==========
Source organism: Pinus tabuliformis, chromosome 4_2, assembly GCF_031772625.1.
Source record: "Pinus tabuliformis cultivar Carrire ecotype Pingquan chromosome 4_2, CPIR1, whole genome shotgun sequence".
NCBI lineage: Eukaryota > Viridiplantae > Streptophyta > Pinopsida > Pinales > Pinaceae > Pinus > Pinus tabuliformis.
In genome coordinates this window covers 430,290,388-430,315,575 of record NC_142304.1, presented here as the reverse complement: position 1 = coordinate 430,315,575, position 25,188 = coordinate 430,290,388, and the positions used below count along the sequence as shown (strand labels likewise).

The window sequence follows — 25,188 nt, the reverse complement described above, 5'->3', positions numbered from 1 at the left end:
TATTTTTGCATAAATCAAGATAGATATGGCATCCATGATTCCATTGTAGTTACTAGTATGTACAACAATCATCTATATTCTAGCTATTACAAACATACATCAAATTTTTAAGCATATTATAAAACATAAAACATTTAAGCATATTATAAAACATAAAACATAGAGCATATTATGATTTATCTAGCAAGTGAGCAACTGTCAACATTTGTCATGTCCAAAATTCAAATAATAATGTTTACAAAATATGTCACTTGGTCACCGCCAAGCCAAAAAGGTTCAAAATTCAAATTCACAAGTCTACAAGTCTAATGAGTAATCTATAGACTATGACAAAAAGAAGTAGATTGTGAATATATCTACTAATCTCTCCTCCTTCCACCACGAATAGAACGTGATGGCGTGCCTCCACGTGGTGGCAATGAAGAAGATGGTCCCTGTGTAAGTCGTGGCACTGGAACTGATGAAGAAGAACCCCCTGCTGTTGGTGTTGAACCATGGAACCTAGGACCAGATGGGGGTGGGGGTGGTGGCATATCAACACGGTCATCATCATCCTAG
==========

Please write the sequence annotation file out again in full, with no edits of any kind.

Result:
Source organism: Pinus tabuliformis, chromosome 4_2, assembly GCF_031772625.1.
Source record: "Pinus tabuliformis cultivar Carrire ecotype Pingquan chromosome 4_2, CPIR1, whole genome shotgun sequence".
NCBI lineage: Eukaryota > Viridiplantae > Streptophyta > Pinopsida > Pinales > Pinaceae > Pinus > Pinus tabuliformis.
In genome coordinates this window covers 430,290,388-430,315,575 of record NC_142304.1, presented here as the reverse complement: position 1 = coordinate 430,315,575, position 25,188 = coordinate 430,290,388, and the positions used below count along the sequence as shown (strand labels likewise).

The window sequence follows — 25,188 nt, the reverse complement described above, 5'->3', positions numbered from 1 at the left end:
TATTTTTGCATAAATCAAGATAGATATGGCATCCATGATTCCATTGTAGTTACTAGTATGTACAACAATCATCTATATTCTAGCTATTACAAACATACATCAAATTTTTAAGCATATTATAAAACATAAAACATTTAAGCATATTATAAAACATAAAACATAGAGCATATTATGATTTATCTAGCAAGTGAGCAACTGTCAACATTTGTCATGTCCAAAATTCAAATAATAATGTTTACAAAATATGTCACTTGGTCACCGCCAAGCCAAAAAGGTTCAAAATTCAAATTCACAAGTCTACAAGTCTAATGAGTAATCTATAGACTATGACAAAAAGAAGTAGATTGTGAATATATCTACTAATCTCTCCTCCTTCCACCACGAATAGAACGTGATGGCGTGCCTCCACGTGGTGGCAATGAAGAAGATGGTCCCTGTGTAAGTCGTGGCACTGGAACTGATGAAGAAGAACCCCCTGCTGTTGGTGTTGAACCATGGAACCTAGGACCAGATGGGGGTGGGGGTGGTGGCATATCAACACGGTCATCATCATCCTAG